Common COVID-19 Comorbidities in NYC Patients


Hypertension, obesity, and diabetes are the most observed comorbidities among infected patients in the New York City area.

Safiya Richardson, MD, MPH

Safiya Richardson, MD, MPH

Hypertension, obesity, and diabetes were the most common comorbidities among COVID-19 patients in the New York City area, according to a recent paper published in JAMA.

Investigators from the greater New York City area examined data from 5700 COVID-19 patients admitted to 12 Northwell Health hospitals in order to describe their clinical characteristics and outcomes. The patients were treated in New York City, Long Island, and Westchester County, NY between March 1 and April 4.

The investigators, led by Safiya Richardson, MD, MPH, of the Feinstein Institutes for Medical Research at Northwell, collected patient data including demographic information, comorbidities, home medications, triage vitals, initial lab tests, initial EKG results, diagnoses during the hospital course, inpatient medications, treatments (including mechanical ventilation or kidney replacement therapy), and outcomes such as length of stay, discharge, readmission, and mortality.

The median age of the patients was 63 years and 39% were female, investigators reported. The most common observed comorbidities were hypertension (56%), obesity (41%), and diabetes (33%).

At triage, about one-third of the patients had a fever, 17% had a respiratory rate greater than 24 breaths per minute, and about a quarter of the patients received supplemental oxygen.

Mortality rates were higher for male compared to female patients, which continued at every 10-year age interval older than 20 years.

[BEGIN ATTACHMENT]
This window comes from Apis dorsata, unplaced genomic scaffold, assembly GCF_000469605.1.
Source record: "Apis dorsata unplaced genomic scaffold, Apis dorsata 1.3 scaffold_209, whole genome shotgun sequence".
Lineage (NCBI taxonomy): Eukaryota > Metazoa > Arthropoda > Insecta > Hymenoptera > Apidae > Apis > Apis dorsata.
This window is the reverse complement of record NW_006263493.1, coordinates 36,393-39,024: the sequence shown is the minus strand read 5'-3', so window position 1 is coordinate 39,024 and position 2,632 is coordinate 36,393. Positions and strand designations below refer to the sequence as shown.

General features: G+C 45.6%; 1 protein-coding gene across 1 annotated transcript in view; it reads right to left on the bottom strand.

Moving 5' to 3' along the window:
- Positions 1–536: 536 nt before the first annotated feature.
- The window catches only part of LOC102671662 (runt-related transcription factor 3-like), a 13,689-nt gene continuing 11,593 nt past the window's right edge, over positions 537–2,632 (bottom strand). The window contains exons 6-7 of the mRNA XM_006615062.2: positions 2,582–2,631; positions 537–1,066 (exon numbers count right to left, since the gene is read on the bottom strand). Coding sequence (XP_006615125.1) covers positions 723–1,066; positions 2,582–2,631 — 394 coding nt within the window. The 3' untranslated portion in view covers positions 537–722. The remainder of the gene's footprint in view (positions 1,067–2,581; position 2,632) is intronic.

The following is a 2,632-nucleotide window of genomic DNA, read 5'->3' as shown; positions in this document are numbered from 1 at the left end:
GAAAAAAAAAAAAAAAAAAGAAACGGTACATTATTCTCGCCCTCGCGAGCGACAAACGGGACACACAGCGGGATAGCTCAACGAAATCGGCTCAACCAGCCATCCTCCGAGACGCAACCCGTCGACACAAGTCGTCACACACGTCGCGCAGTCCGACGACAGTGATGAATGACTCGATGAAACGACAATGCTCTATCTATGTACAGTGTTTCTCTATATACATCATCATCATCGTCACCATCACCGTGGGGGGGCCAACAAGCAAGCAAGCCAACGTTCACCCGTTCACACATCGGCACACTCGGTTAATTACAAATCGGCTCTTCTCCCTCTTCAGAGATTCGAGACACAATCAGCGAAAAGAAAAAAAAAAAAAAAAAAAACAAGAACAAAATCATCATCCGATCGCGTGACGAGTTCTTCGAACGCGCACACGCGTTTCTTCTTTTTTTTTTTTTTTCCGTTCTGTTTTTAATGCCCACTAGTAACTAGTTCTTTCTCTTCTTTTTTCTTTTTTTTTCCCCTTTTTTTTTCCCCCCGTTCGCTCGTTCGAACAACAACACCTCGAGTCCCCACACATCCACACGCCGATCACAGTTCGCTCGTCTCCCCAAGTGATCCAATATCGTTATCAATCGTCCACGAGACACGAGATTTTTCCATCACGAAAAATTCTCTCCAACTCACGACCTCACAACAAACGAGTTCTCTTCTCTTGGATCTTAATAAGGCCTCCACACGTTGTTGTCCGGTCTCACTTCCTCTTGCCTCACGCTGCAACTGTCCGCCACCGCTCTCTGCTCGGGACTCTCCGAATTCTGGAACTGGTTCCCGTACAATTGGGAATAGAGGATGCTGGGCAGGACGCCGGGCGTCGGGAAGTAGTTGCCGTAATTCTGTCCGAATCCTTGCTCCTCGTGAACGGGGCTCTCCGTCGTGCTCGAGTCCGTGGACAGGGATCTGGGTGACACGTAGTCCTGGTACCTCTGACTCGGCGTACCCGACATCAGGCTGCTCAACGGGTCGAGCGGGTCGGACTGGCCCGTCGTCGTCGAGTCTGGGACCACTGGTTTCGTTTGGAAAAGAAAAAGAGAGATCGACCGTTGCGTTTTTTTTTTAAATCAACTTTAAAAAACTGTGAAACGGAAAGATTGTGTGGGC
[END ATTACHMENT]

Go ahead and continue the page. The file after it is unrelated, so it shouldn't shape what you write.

By the end of the study, 2634 patients were discharged or had died. Of those, 14% had been treated in the ICU, 12% received invasive mechanical ventilation, and 3% were treated with kidney replacement therapy. Deaths were reported in approximately 1 in every 5 patients, the study authors reported.

Of the patients who required mechanical ventilation, 3% were discharged alive, 24% died, and almost three-fourths remained in hospital. Mortality rates of those who required mechanical ventilation aged 18 to 65 years was 76%, while those over 65 had a mortality rate of 97%. The study authors reported no deaths in patients under the age of 18.

The average length of stay was about 4 days and the median post-discharge follow up time was also 4 days. There were 45 patients readmitted during the study period, and the median time to readmission was 3 days.

Of the patients who died, those with diabetes were more likely to have received invasive mechanical ventilation or ICU care compared to non-diabetics. Additionally, of those who died, those with hypertension were less likely to have received invasive mechanical ventilation or ICU care compared to those without hypertension.

Most of the discharged or deceased patients had available data about home medical reconciliation, and the investigators determined that 7% were taking an angiotensin-converting enzyme inhibitor (ACEi) at home and 11% were taking an angiotensin II receptor blocker (ARB) at home. Of patients taking an ACEi or ARB at home, half continued to take it while in the hospital.

For patients with hypertension not taking an ACEi or ARB, taking an ACEi, or taking an ARB, the mortality rates were 26%, 32%, and 30%, respectively.

“This study reported mortality rates only for patients with definite outcomes (discharge or death), and longer-term study may find different mortality rates as different segments of the population are infected,” investigators concluded. “The findings of high mortality rates among ventilated patients are similar to smaller case series reports of critically ill patients in the US.”

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